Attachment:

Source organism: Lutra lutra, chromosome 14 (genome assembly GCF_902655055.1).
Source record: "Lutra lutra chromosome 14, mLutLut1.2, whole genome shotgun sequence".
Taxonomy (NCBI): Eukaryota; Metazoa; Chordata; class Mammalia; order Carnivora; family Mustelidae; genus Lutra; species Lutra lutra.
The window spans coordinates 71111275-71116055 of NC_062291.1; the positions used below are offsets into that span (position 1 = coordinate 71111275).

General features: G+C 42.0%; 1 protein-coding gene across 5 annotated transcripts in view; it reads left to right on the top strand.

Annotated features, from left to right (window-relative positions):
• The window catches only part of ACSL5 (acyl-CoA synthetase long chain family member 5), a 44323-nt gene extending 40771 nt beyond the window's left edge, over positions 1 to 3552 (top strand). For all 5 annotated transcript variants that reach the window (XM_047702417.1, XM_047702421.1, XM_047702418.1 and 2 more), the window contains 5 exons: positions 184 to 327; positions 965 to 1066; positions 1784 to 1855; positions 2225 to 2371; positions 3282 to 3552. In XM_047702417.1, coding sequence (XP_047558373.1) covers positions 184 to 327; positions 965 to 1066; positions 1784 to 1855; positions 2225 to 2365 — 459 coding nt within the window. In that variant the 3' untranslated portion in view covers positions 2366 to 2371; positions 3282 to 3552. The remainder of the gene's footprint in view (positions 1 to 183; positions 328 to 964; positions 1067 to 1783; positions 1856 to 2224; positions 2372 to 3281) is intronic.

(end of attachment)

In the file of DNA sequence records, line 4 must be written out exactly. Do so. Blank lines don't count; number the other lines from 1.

The window spans coordinates 71111275-71116055 of NC_062291.1; the positions used below are offsets into that span (position 1 = coordinate 71111275).